The Final Cut Approacheth...
year ago, Creative Light Entertainment flew Fanboy Planet
down to Los Angeles for an on-set visit to their production
of Jekyll. We spent time in the abandoned Linda
Vista Hospital, watching as a modern-day Henry Jekyll
(Matt Keeslar) turned
his obsession with virtual reality into a very real monstrosity.
cast our eye on Jekyll once more...
overall shooting schedule was somewhat quick, with three
weeks for principal photography. Director Scott Zakarin
captured what he wanted, though Keeslar returned for pick-ups
a few months later, to tighten a few scenes and make sure
that the actor did not get lost inside the special effects.
As Zakarin told the Hollywood Reporter, he intended for
Jekyll to be "...a genre film with the heart of
an art film."
that mean we'll get another The Devil's Backbone,
or will we see another Blade:
Trinity? So far, it seems we should have high hopes.
For the director (and CEO of Creative Light Entertainment),
that meant that Jekyll had to be about heart. Last week,
he reflected on the project which will see its premiere
for potential distributors in March.
like any art form, is built on compromises," he mused. "Ultimately,
I had fun going in. The performances weren't shortchanged,
and that's what it comes down to. It's satisfying on a sci-fi
level and a human level." More importantly, though, "I think
people are going to like it."
It may seem
like a while for Jekyll to be in post-production,
but that's because the small production company was making
sure the film looked right.
effects lead Mark Teague
enthusiastically concurs. "I never knew the meaning of the
word teamwork until I did the effects on Jekyll, because
I worked with ...incredibly talented people. Scott pretty
much gave us free reign to come up with concepts and effects
and present them."
were like hound dogs," he continues, "coming up
with an idea and figuring out the program we needed. We'd
do a series of tests and 80% of the time they worked, and
Scott liked them. We just had three little Macintosh computers."
As was once said, only the day that film becomes the cost
of a pencil and paper will it become an artform. "That day
has come," Zakarin chuckles, but he takes little credit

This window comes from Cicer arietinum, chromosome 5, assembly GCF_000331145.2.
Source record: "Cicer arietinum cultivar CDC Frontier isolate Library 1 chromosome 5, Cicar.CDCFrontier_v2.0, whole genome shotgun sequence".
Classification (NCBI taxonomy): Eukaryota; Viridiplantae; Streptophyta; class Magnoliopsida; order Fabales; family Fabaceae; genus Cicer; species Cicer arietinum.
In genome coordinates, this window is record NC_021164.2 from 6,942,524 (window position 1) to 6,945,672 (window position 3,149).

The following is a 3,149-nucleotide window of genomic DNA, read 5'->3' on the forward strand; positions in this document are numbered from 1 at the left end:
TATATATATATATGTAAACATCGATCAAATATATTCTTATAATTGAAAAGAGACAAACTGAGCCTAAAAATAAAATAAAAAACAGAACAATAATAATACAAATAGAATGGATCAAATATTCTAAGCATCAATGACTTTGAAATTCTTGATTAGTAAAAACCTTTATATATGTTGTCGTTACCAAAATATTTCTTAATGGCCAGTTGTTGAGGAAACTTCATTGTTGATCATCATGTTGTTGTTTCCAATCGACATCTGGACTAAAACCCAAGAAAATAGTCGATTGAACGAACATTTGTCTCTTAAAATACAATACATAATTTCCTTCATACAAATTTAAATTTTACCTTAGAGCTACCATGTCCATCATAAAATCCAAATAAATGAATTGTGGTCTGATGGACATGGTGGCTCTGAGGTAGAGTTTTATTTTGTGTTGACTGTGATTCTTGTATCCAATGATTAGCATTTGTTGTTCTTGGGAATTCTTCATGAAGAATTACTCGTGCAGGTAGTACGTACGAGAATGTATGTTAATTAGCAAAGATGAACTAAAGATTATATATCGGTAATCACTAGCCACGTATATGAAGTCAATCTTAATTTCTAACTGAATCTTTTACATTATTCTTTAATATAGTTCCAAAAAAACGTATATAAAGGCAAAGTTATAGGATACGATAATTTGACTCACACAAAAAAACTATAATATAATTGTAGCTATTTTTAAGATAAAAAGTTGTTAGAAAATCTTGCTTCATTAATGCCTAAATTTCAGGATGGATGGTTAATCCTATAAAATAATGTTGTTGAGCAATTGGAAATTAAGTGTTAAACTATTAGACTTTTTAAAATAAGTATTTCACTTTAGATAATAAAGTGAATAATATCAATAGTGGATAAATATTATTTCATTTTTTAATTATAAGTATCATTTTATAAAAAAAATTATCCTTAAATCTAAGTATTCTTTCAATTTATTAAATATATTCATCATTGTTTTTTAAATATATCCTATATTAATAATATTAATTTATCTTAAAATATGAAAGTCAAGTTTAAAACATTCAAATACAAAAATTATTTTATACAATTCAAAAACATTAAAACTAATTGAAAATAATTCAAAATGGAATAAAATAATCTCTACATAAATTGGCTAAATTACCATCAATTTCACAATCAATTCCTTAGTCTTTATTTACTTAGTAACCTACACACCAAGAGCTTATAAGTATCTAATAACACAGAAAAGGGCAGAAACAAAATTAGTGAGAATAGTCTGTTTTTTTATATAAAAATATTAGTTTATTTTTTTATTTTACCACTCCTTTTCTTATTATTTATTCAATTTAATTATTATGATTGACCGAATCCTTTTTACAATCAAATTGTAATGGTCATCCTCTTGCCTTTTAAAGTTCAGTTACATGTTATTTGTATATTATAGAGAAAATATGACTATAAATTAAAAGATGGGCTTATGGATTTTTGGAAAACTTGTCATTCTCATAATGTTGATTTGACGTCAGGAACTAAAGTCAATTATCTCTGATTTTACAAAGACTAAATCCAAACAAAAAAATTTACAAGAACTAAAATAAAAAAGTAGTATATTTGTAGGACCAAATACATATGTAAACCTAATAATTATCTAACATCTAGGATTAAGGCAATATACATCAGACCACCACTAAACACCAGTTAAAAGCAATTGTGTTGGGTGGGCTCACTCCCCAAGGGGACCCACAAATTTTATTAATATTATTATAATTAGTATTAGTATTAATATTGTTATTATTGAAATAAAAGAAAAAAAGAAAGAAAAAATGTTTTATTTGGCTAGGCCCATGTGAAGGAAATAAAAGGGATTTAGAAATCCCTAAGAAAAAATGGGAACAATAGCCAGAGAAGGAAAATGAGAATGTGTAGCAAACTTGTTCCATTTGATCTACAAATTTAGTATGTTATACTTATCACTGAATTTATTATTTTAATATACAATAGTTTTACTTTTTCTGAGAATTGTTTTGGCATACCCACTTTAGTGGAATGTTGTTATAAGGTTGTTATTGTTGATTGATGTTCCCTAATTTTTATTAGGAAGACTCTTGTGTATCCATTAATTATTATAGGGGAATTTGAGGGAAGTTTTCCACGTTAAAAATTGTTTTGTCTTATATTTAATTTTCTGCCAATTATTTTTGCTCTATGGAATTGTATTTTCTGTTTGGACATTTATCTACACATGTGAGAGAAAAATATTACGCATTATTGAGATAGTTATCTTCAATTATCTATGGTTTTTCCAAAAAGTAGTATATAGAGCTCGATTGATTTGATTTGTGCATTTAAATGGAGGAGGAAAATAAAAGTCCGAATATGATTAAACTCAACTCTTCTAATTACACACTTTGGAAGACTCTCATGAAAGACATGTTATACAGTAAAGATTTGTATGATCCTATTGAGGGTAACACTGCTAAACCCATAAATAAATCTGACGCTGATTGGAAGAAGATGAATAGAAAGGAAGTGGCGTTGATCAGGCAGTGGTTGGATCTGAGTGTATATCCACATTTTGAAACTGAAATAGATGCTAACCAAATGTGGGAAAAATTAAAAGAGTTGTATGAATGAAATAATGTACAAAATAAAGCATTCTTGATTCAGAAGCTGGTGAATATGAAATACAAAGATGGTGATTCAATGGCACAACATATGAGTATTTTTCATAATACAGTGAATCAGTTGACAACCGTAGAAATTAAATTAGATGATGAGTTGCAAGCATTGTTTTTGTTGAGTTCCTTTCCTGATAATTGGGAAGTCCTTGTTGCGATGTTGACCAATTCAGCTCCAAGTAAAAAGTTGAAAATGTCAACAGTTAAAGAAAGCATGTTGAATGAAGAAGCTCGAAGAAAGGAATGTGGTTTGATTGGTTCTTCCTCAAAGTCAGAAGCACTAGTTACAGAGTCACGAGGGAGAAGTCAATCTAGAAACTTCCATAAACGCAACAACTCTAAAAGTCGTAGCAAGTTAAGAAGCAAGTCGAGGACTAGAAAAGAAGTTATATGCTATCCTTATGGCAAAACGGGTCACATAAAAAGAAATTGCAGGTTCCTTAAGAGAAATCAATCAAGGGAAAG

for it. He has nothing but praise for the special effects
team, which includes Teague, Evan Unruh, editor Joe
Vallero and Sean C. Cunningham.
doing effects not possible for this budget even a year ago,"
commented Zakarin, who also stepped away for a while to
let his team really work. While they created Mister Hyde's
virtual world (and much, much more), Zakarin oversaw the
launching of the successful "The
Fishbowl," the interactive online community devoted
to reality television, as well as its sister community "The
Fandom, dedicated to, well, many of the things that
Fanboy Planet holds near and dear. For both sites, Zakarin
hosts a weekly internet radio show called "What's Hot" with
co-host and longtime Creative Light guru Rich Tackenberg.
But as their
March due date approaches, Zakarin returns to Jekyll
with refreshed eyes. "As it draws near, I'm getting more
excited about it. We're moments away from locking the cut,"
work is "...98% done." What really remains, according to
Zakarin, is just reserving the right to tinker with it for
right now. Unruh works closely with color correction in-house,
to continue delineating the feeling between Jekyll and Hyde.
All of Hyde's shots have been done with a handheld documentary
style, which Unruh will be desaturating to increase the
intensity. On the flip side, the Jekyll scenes, shot more
traditionally, need to have a richer, more luxurious look.
it. Writers don't get these opportunities.
While most of
the work so far has been done in-house, Creative Light went
out for the sound mix, finding Steve McCarty to do the audio
post-production that will encompass a score by James Claytor
and the sound design of Robert Kubilos.
What will Creative
Light do next? Zakarin still hasn't made a final decision,
but he does know that whatever it is, it will involve the
internet. Ideally, he will be online the whole time, allowing
the audience to interact with the production.
all about, for lack of a better way of saying it, keeping
it real," he says earnestly. "I want to make movies that
make sense for the audience that I'm speaking to."
interviews with Scott Zakarin: